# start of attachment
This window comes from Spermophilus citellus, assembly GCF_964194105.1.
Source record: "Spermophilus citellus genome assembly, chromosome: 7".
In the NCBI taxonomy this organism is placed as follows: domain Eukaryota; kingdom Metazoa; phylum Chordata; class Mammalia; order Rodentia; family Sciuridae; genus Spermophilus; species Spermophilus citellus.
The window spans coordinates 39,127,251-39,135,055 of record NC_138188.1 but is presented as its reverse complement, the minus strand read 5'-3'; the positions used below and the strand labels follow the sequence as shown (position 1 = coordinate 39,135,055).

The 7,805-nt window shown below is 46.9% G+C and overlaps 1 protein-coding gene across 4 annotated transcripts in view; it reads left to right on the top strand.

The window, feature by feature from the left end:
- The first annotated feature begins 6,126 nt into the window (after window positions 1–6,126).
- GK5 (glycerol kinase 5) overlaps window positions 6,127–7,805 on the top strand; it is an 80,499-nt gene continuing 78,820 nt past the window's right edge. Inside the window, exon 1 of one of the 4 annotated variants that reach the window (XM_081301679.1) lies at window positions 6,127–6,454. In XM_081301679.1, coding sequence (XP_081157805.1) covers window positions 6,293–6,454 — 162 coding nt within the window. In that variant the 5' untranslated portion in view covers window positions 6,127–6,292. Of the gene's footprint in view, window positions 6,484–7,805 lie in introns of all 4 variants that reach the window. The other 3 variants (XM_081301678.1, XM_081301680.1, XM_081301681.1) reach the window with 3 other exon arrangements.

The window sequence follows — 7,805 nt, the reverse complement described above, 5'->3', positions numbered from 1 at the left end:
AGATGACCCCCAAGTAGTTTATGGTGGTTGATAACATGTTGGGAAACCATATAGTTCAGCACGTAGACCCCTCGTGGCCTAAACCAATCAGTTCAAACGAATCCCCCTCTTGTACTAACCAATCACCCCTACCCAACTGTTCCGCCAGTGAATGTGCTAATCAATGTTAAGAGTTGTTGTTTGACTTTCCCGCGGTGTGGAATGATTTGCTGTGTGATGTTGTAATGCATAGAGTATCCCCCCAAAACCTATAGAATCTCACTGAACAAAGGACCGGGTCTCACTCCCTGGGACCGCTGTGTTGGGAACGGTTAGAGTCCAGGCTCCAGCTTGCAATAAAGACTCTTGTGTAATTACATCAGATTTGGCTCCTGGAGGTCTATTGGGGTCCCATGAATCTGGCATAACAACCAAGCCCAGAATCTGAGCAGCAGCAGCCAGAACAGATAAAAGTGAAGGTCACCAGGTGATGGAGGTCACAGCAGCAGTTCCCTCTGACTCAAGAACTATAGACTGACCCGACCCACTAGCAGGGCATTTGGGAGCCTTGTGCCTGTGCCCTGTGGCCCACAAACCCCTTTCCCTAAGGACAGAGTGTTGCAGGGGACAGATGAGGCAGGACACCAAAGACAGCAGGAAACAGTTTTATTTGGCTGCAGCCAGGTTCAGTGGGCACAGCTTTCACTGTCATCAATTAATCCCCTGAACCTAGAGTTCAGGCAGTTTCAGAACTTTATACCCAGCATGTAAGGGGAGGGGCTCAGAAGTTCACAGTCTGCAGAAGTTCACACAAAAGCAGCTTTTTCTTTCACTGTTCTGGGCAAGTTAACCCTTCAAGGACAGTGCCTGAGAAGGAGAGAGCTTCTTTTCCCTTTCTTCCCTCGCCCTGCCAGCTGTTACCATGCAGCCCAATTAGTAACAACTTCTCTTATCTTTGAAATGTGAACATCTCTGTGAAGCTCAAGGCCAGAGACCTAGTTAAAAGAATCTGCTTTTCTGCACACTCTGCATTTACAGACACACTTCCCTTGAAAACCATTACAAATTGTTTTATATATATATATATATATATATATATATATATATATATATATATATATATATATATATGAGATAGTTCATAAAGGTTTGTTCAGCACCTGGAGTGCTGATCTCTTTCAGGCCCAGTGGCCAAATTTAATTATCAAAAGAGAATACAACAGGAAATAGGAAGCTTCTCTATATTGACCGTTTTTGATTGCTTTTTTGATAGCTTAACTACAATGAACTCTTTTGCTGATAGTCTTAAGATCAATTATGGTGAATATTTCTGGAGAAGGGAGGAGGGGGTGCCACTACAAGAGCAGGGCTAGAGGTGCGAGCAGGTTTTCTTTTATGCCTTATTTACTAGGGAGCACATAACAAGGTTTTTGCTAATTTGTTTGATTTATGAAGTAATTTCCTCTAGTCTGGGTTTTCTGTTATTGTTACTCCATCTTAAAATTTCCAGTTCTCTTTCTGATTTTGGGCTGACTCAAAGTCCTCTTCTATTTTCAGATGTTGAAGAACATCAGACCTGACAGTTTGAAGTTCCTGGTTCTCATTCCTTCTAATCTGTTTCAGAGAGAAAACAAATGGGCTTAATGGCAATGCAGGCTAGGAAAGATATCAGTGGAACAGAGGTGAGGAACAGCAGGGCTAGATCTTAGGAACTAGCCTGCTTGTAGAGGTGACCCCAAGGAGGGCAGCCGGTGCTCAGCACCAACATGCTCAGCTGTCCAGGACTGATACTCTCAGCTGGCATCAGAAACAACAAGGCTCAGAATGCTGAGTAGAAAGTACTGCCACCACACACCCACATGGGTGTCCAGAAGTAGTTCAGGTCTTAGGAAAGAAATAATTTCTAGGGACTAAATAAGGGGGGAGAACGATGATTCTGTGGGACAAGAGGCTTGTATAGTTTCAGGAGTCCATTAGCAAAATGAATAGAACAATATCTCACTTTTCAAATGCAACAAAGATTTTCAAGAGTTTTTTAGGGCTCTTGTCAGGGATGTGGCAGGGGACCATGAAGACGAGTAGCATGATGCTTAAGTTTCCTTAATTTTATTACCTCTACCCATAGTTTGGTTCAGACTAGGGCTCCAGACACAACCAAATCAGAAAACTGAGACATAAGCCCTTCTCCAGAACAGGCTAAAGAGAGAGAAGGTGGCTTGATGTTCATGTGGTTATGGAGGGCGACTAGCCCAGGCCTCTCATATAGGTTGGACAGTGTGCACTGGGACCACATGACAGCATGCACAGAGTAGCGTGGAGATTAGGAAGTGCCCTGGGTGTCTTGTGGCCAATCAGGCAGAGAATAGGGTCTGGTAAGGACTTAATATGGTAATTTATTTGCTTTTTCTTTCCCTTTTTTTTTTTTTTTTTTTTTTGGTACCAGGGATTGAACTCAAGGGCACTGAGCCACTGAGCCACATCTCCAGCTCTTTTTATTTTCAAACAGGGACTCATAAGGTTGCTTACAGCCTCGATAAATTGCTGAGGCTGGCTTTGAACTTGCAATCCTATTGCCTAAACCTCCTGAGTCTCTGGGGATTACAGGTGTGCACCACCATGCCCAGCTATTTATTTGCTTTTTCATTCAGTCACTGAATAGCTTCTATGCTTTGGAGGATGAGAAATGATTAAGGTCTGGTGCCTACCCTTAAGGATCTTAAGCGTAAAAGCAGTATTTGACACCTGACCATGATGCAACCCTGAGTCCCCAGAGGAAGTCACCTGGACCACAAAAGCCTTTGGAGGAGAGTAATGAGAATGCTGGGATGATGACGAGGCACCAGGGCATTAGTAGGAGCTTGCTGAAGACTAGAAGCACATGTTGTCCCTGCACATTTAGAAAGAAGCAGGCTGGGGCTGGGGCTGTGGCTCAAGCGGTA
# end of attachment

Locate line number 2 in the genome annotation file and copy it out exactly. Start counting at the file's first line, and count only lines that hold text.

Source record: "Spermophilus citellus genome assembly, chromosome: 7".